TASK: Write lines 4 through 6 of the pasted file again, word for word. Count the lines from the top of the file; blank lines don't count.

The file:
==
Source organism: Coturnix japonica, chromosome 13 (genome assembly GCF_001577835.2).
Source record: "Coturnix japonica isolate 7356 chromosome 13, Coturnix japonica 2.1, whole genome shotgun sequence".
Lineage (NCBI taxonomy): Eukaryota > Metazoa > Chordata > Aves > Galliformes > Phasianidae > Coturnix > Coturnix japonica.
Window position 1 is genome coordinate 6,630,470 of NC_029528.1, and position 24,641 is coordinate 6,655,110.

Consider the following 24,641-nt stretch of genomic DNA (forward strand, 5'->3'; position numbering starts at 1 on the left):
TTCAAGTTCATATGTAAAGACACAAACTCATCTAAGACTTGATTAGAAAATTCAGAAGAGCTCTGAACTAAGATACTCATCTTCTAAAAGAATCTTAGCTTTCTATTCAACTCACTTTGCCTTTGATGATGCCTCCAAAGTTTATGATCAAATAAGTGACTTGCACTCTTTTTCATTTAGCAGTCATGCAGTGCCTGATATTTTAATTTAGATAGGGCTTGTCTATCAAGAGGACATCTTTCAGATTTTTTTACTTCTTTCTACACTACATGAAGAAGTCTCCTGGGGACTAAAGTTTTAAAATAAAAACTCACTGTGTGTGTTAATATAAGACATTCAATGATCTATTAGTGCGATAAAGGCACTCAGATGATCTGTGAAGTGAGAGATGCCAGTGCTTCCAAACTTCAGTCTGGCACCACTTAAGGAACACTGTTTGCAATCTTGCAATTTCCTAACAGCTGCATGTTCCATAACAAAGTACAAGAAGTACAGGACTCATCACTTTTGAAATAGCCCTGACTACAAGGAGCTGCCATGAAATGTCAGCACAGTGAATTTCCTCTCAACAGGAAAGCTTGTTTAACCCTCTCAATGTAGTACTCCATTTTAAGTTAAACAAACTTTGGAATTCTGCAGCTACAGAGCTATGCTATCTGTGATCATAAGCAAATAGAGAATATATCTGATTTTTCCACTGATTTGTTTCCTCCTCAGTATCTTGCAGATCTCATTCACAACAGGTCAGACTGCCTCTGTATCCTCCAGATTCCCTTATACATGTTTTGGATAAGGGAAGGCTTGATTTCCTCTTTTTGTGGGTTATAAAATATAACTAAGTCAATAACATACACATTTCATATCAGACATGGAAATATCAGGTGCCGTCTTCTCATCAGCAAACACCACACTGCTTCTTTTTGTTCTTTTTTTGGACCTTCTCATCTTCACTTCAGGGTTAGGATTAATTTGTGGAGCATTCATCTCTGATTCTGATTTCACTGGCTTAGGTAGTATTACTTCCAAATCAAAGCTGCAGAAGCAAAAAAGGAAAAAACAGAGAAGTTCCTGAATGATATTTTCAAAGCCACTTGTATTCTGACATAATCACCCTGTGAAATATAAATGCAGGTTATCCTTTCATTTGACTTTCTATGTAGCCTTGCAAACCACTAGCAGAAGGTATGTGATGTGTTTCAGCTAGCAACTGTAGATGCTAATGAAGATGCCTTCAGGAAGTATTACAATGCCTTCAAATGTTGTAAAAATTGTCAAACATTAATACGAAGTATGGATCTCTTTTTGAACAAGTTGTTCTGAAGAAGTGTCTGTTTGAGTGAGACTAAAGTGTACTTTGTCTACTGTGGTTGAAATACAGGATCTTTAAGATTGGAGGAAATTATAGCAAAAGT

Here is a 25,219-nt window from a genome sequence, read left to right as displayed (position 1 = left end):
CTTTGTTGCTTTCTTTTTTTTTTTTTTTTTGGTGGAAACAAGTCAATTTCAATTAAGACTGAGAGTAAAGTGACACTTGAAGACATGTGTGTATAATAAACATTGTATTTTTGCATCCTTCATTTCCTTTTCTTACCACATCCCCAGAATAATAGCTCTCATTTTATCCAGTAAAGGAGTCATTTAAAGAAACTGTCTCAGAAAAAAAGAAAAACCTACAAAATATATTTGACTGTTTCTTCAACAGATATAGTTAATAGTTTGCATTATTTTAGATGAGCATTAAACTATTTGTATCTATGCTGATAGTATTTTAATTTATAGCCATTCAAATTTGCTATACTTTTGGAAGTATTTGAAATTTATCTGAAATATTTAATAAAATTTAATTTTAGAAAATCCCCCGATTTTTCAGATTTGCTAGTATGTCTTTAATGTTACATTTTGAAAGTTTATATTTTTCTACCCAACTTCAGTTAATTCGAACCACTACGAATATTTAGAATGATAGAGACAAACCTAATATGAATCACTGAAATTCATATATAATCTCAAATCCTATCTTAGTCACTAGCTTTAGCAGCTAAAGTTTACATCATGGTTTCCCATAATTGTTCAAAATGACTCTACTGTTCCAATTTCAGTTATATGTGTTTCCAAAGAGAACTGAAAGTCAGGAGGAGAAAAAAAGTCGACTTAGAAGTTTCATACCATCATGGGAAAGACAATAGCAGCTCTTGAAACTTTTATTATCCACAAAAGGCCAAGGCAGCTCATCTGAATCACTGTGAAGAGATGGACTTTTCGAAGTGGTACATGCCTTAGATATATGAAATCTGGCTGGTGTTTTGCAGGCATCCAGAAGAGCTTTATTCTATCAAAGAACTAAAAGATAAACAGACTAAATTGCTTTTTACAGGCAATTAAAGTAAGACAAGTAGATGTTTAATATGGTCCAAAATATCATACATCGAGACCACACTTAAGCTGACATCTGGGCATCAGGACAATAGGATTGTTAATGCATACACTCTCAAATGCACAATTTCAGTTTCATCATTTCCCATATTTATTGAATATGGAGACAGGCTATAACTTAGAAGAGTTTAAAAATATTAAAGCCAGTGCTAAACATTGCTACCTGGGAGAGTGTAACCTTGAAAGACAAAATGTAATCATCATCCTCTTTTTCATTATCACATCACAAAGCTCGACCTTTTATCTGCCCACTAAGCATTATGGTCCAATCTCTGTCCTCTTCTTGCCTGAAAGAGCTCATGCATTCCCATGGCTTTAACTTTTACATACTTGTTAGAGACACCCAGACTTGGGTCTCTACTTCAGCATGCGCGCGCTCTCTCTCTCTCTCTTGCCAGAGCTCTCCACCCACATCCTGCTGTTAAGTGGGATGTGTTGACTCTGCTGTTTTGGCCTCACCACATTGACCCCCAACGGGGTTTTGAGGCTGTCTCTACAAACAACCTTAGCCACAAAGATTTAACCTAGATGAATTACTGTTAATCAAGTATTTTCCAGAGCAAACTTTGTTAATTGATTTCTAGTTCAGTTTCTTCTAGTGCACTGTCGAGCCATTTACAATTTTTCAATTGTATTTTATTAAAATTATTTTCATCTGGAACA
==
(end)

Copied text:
Window position 1 is genome coordinate 6,630,470 of NC_029528.1, and position 24,641 is coordinate 6,655,110.

Consider the following 24,641-nt stretch of genomic DNA (forward strand, 5'->3'; position numbering starts at 1 on the left):
TTCAAGTTCATATGTAAAGACACAAACTCATCTAAGACTTGATTAGAAAATTCAGAAGAGCTCTGAACTAAGATACTCATCTTCTAAAAGAATCTTAGCTTTCTATTCAACTCACTTTGCCTTTGATGATGCCTCCAAAGTTTATGATCAAATAAGTGACTTGCACTCTTTTTCATTTAGCAGTCATGCAGTGCCTGATATTTTAATTTAGATAGGGCTTGTCTATCAAGAGGACATCTTTCAGATTTTTTTACTTCTTTCTACACTACATGAAGAAGTCTCCTGGGGACTAAAGTTTTAAAATAAAAACTCACTGTGTGTGTTAATATAAGACATTCAATGATCTATTAGTGCGATAAAGGCACTCAGATGATCTGTGAAGTGAGAGATGCCAGTGCTTCCAAACTTCAGTCTGGCACCACTTAAGGAACACTGTTTGCAATCTTGCAATTTCCTAACAGCTGCATGTTCCATAACAAAGTACAAGAAGTACAGGACTCATCACTTTTGAAATAGCCCTGACTACAAGGAGCTGCCATGAAATGTCAGCACAGTGAATTTCCTCTCAACAGGAAAGCTTGTTTAACCCTCTCAATGTAGTACTCCATTTTAAGTTAAACAAACTTTGGAATTCTGCAGCTACAGAGCTATGCTATCTGTGATCATAAGCAAATAGAGAATATATCTGATTTTTCCACTGATTTGTTTCCTCCTCAGTATCTTGCAGATCTCATTCACAACAGGTCAGACTGCCTCTGTATCCTCCAGATTCCCTTATACATGTTTTGGATAAGGGAAGGCTTGATTTCCTCTTTTTGTGGGTTATAAAATATAACTAAGTCAATAACATACACATTTCATATCAGACATGGAAATATCAGGTGCCGTCTTCTCATCAGCAAACACCACACTGCTTCTTTTTGTTCTTTTTTTGGACCTTCTCATCTTCACTTCAGGGTTAGGATTAATTTGTGGAGCATTCATCTCTGATTCTGATTTCACTGGCTTAGGTAGTATTACTTCCAAATCAAAGCTGCAGAAGCAAAAAAGGAAAAAACAGAGAAGTTCCTGAATGATATTTTCAAAGCCACTTGTATTCTGACATAATCACCCTGTGAAATATAAATGCAGGTTATCCTTTCATTTGACTTTCTATGTAGCCTTGCAAACCACTAGCAGAAGGTATGTGATGTGTTTCAGCTAGCAACTGTAGATGCTAATGAAGATGCCTTCAGGAAGTATTACAATGCCTTCAAATGTTGTAAAAATTGTCAAACATTAATACGAAGTATGGATCTCTTTTTGAACAAGTTGTTCTGAAGAAGTGTCTGTTTGAGTGAGACTAAAGTGTACTTTGTCTACTGTGGTTGAAATACAGGATCTTTAAGATTGGAGGAAATTATAGCAAAAGT